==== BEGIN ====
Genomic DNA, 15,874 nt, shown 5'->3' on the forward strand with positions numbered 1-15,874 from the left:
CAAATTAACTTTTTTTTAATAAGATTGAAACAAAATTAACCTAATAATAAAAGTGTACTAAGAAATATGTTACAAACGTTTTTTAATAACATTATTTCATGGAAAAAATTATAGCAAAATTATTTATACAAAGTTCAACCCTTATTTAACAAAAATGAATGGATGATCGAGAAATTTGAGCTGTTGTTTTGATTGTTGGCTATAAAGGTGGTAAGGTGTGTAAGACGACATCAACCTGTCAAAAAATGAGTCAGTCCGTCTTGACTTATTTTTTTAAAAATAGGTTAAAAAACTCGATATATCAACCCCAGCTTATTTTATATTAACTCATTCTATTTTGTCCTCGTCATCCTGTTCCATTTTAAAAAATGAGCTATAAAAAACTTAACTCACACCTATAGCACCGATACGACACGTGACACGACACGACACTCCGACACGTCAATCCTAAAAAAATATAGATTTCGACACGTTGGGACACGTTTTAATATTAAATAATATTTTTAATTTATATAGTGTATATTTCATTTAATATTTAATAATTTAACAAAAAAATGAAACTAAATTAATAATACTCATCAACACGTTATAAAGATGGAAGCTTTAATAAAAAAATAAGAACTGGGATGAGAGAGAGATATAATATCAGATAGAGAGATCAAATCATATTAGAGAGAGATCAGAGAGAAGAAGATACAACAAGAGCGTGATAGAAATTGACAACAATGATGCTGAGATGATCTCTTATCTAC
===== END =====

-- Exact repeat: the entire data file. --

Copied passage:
Genomic DNA, 15,874 nt, shown 5'->3' on the forward strand with positions numbered 1-15,874 from the left:
CAAATTAACTTTTTTTTAATAAGATTGAAACAAAATTAACCTAATAATAAAAGTGTACTAAGAAATATGTTACAAACGTTTTTTAATAACATTATTTCATGGAAAAAATTATAGCAAAATTATTTATACAAAGTTCAACCCTTATTTAACAAAAATGAATGGATGATCGAGAAATTTGAGCTGTTGTTTTGATTGTTGGCTATAAAGGTGGTAAGGTGTGTAAGACGACATCAACCTGTCAAAAAATGAGTCAGTCCGTCTTGACTTATTTTTTTAAAAATAGGTTAAAAAACTCGATATATCAACCCCAGCTTATTTTATATTAACTCATTCTATTTTGTCCTCGTCATCCTGTTCCATTTTAAAAAATGAGCTATAAAAAACTTAACTCACACCTATAGCACCGATACGACACGTGACACGACACGACACTCCGACACGTCAATCCTAAAAAAATATAGATTTCGACACGTTGGGACACGTTTTAATATTAAATAATATTTTTAATTTATATAGTGTATATTTCATTTAATATTTAATAATTTAACAAAAAAATGAAACTAAATTAATAATACTCATCAACACGTTATAAAGATGGAAGCTTTAATAAAAAAATAAGAACTGGGATGAGAGAGAGATATAATATCAGATAGAGAGATCAAATCATATTAGAGAGAGATCAGAGAGAAGAAGATACAACAAGAGCGTGATAGAAATTGACAACAATGATGCTGAGATGATCTCTTATCTAC